Thursday, November 15, 2012

Raising the ceiling

In today’s Wall Street Journal, Arthur Levine, former president of Columbia University’s Teachers College, writes of “The Suburban Education Gap.” Long-time readers of this blog know that America doesn’t have one education gap. There are really two. The first -- the fact that children from disadvantaged backgrounds are far less likely to graduate from high school college -ready than children from more advantaged circumstances -- gets much of the attention. Education reform efforts are usually focused on raising achievement levels for these children, which is certainly a worthy goal.

When Americans hear that our children do poorly on international comparisons (like TIMSS and PISA) we assume it is because of high levels of poverty in inner cities. That’s part of it. But it’s only part. As Levine reminds us, “of American 15-year-olds with at least one college-educated parent, only 42 percent are proficient in math.” Even when you look at ritzy suburbs, only a few perform as well as students in Finland or Singapore. Evanston, Ill. does well. So does Scarsdale, N.Y. But places you’d think would be stellar, such as Greenwich, Conn., or Montgomery County, Md., or Grosse Point, Mich., do not outshine the international competition, Levine writes.

Why is that? I’ve been pondering this in light of some observations of my own school district. Lower Merion in PA is known for being very good. The high school students win various academic competitions, and in that nice marketing letter accompanying my property tax bill, I learned about all the wonderful colleges they are admitted to. My son’s kindergarten class has iPads! But looking at what my son is being assessed on, the expectations for being at benchmark largely center on being able to recognize numbers and letters. If you can do that, all is good.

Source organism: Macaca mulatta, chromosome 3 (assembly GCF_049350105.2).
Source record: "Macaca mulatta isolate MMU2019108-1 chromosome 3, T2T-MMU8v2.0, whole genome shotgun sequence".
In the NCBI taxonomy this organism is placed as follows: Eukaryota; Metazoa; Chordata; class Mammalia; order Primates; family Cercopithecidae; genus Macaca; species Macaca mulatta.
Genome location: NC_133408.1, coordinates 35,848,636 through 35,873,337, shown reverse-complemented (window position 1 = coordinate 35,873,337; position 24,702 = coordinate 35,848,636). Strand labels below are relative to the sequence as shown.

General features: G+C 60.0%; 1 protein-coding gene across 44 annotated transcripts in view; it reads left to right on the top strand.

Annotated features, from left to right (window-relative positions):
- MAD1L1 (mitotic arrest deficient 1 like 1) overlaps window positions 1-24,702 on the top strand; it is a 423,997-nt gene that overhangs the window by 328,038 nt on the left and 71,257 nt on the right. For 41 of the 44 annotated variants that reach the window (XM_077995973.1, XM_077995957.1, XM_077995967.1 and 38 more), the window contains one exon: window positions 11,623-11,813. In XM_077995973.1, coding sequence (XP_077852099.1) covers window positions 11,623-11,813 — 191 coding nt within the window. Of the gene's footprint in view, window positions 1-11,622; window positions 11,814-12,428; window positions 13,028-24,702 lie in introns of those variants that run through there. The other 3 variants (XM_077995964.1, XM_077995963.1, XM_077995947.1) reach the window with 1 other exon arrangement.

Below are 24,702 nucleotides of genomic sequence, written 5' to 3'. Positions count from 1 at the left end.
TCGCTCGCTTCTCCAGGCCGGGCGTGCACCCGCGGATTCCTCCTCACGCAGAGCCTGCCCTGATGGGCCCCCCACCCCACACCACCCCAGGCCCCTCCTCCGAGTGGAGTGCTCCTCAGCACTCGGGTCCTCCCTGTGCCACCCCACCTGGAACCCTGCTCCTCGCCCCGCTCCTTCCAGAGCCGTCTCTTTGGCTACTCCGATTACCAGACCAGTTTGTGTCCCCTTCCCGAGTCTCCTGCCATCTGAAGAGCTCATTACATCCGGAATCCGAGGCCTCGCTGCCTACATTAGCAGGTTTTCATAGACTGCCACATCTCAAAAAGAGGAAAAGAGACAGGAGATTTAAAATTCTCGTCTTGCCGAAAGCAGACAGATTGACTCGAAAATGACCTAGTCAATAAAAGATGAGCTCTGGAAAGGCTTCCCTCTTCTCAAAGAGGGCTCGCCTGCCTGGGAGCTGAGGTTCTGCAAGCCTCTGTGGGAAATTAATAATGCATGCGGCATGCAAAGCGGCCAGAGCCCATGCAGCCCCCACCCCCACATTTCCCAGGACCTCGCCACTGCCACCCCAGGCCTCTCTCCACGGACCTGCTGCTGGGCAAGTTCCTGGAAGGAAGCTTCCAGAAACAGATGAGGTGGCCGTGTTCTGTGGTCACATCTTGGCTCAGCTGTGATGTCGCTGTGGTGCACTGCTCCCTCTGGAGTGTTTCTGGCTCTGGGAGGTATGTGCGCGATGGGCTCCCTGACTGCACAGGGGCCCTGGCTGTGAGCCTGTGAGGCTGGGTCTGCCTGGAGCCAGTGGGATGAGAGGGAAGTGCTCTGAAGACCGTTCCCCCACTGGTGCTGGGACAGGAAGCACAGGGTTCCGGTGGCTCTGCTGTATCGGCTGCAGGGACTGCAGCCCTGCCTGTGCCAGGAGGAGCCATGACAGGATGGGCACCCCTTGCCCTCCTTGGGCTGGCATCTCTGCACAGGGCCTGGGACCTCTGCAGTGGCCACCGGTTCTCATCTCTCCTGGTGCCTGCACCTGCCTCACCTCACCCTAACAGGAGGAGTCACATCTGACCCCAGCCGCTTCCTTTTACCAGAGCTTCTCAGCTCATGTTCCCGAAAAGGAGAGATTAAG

In a world of many woes, raising the ceiling does not feel like an urgent educational priority. But it should be. As Levine writes, “The international achievement gap makes the U.S. less competitive and constitutes a threat to national strength and security. Stanford economist Eric Hanushek has estimated that America would add $1 trillion annually to its economy if it performed at Canada’s level in math.”

So why aren’t we focused on raising achievement levels among kids who aren’t stuck in basket case schools? I don’t think it’s an either/or proposition, that by raising standards for such children, we’ll take our eyes off the ball for kids from disadvantaged backgrounds. You can raise the ceiling and the floor. Refusing to look at how low our ceiling is amounts to sticking our heads in the sand.

The existence of the “suburban education gap” is why I get frustrated by narratives lamenting pushy parenting and how much pressure children in well-to-do suburbs are allegedly under. We need to relax and not push academic achievement so hard, the story goes. But while there’s no point in making children miserable, the reality is that we’re not asking nearly enough of kids. There is no kindness in failing to challenge a bright child’s little mind in the days when she still thinks learning is wonderful.

4 comments:

lgm said...

Jay Matthews covered many of the reasons in his book "Class Struggle".

sherryl said...

My son went to a gifted school that had him working at his level in math. We had to switch schools in grade three and his new school saw his abilities and set him up with "distance learning" for math. In other words he does not do the grade level school math, but works at his own pace. He is in grade 7 now and is almost finished grade 8 math. More kids could be challenged this way. We are in Canada, but I am sure there are distance learning centers everywhere.

Anonymous said...

I would be concerned about poor decision making on the part of academic administrators and curriculum authors who think Kindergarden kids benefit from ipads. Young children need practice handling frameworks with ambiguous, incomplete information. Apps are hermetically sealed containers with only scripted dynamic responsiveness to children. They are only slightly better than having a TV in that K class and much worse because adults think they are giving the kids some kind of advantage by using them (indeed the author of this post appears to be bragging).

Anonymous said...

I'm a little worried that the core curriculum standards is one way to clamp down the ceiling. We had NCLB which was designed to place a floor in our educational system, and now we are asking all the states to adopt the same standards. While this may bring up some states, I am a little worried that it may bring down others. So, now the state ceilings may become national.